Greece posts first current account surplus since 1948
Record spending by tourists has helped Greece post its first current account surplus since official data began.
Figures from the Bank of Greece showed the difference between the money going into and coming out of the country was 1.24bn euros (£1bn) last year.
It was partly driven by a 15% increase in tourism receipts, the country's biggest earner.
The surplus was the first for the recession-hit economy since records began in 1948.
It is equivalent to about 0.7% of total Greek economic output, and is a marked improvement on 2012, when the current account registered a deficit of 4.6bn euros.
The Greek central bank said the change was largely due to a significant fall in imports - by about 4.5% - and a slight rise in exports, which helped reduce the size of the country's trade deficit to 2.4bn euros.
Falling wages have helped Greek firms' competitiveness, leading to a rise in exports of non-fuel goods by 2.1% to 14.2bn euros in 2013.
Tourism receipts also contributed strongly, rising to a record 12bn euros.Economic recovery?
The current account was also helped by debt relief provided by Greece's lenders, which slashed interest payments by half to about 6bn euros in 2013.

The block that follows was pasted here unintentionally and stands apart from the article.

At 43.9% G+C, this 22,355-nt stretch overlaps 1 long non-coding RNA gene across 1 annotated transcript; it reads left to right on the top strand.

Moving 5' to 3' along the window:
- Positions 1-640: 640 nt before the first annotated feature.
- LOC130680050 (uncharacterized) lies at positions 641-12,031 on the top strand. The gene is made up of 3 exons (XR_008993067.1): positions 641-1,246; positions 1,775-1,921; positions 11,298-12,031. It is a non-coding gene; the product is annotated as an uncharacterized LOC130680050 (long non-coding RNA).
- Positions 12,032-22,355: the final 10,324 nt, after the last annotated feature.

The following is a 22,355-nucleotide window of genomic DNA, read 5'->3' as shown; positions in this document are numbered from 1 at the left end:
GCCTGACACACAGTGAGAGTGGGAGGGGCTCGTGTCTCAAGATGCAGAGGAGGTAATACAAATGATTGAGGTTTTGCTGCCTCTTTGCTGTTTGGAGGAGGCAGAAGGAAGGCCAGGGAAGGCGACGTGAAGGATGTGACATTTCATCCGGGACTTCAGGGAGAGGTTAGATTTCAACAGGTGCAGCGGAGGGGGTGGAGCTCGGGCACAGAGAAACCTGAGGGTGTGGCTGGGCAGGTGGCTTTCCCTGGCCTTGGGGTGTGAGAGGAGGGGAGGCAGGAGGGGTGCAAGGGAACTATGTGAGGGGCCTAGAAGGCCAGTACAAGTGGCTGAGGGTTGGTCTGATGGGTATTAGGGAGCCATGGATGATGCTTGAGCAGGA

Current account deficits have been a drag on the Greek economy for decades, with the gap having to be plugged by borrowing and investment from abroad.
Economists expect Greece to repeat a surplus this year, but say the country has not necessarily turned the corner.
"Sustaining the surplus in the longer term will depend on whether the economy maintains its competitiveness and on its capacity to increase import substitution with domestic production," said Eurobank economist Platon Monokroussos.
"Wage growth must stay in line with productivity gains."
Athens has said that Greece should emerge from recession in 2014, after six straight years of contraction. However, the country still faces huge economic challenges.
The jobless rate reached a record high of 28% in November, and tough austerity measures have shrunk the economy by nearly a quarter in four years.